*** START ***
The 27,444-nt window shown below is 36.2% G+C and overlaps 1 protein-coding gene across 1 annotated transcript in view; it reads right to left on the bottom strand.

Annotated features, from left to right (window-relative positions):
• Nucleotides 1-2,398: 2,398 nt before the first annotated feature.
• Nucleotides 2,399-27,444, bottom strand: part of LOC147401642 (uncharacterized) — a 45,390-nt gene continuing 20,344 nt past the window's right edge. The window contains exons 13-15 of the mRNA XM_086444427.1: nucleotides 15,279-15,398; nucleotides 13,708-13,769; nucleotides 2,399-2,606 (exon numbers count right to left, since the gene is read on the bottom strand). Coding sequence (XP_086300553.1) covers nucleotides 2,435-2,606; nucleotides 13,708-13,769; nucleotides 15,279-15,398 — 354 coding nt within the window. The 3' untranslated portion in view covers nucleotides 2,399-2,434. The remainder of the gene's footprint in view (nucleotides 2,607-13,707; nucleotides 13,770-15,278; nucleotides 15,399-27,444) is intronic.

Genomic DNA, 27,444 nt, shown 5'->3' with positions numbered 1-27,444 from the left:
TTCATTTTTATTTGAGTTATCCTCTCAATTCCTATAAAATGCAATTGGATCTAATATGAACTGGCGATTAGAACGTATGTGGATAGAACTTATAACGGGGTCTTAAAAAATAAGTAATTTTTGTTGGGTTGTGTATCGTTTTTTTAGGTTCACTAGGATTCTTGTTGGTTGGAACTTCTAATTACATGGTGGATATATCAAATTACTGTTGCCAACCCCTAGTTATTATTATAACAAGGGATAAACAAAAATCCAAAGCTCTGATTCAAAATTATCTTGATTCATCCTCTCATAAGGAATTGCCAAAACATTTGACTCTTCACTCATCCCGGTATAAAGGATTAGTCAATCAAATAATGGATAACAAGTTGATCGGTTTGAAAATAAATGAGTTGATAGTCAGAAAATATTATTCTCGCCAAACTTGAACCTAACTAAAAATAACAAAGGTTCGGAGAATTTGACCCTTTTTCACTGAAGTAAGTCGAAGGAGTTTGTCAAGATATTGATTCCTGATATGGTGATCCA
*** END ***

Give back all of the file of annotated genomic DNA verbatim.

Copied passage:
The 27,444-nt window shown below is 36.2% G+C and overlaps 1 protein-coding gene across 1 annotated transcript in view; it reads right to left on the bottom strand.

Annotated features, from left to right (window-relative positions):
• Nucleotides 1-2,398: 2,398 nt before the first annotated feature.
• Nucleotides 2,399-27,444, bottom strand: part of LOC147401642 (uncharacterized) — a 45,390-nt gene continuing 20,344 nt past the window's right edge. The window contains exons 13-15 of the mRNA XM_086444427.1: nucleotides 15,279-15,398; nucleotides 13,708-13,769; nucleotides 2,399-2,606 (exon numbers count right to left, since the gene is read on the bottom strand). Coding sequence (XP_086300553.1) covers nucleotides 2,435-2,606; nucleotides 13,708-13,769; nucleotides 15,279-15,398 — 354 coding nt within the window. The 3' untranslated portion in view covers nucleotides 2,399-2,434. The remainder of the gene's footprint in view (nucleotides 2,607-13,707; nucleotides 13,770-15,278; nucleotides 15,399-27,444) is intronic.

Genomic DNA, 27,444 nt, shown 5'->3' with positions numbered 1-27,444 from the left:
TTCATTTTTATTTGAGTTATCCTCTCAATTCCTATAAAATGCAATTGGATCTAATATGAACTGGCGATTAGAACGTATGTGGATAGAACTTATAACGGGGTCTTAAAAAATAAGTAATTTTTGTTGGGTTGTGTATCGTTTTTTTAGGTTCACTAGGATTCTTGTTGGTTGGAACTTCTAATTACATGGTGGATATATCAAATTACTGTTGCCAACCCCTAGTTATTATTATAACAAGGGATAAACAAAAATCCAAAGCTCTGATTCAAAATTATCTTGATTCATCCTCTCATAAGGAATTGCCAAAACATTTGACTCTTCACTCATCCCGGTATAAAGGATTAGTCAATCAAATAATGGATAACAAGTTGATCGGTTTGAAAATAAATGAGTTGATAGTCAGAAAATATTATTCTCGCCAAACTTGAACCTAACTAAAAATAACAAAGGTTCGGAGAATTTGACCCTTTTTCACTGAAGTAAGTCGAAGGAGTTTGTCAAGATATTGATTCCTGATATGGTGATCCA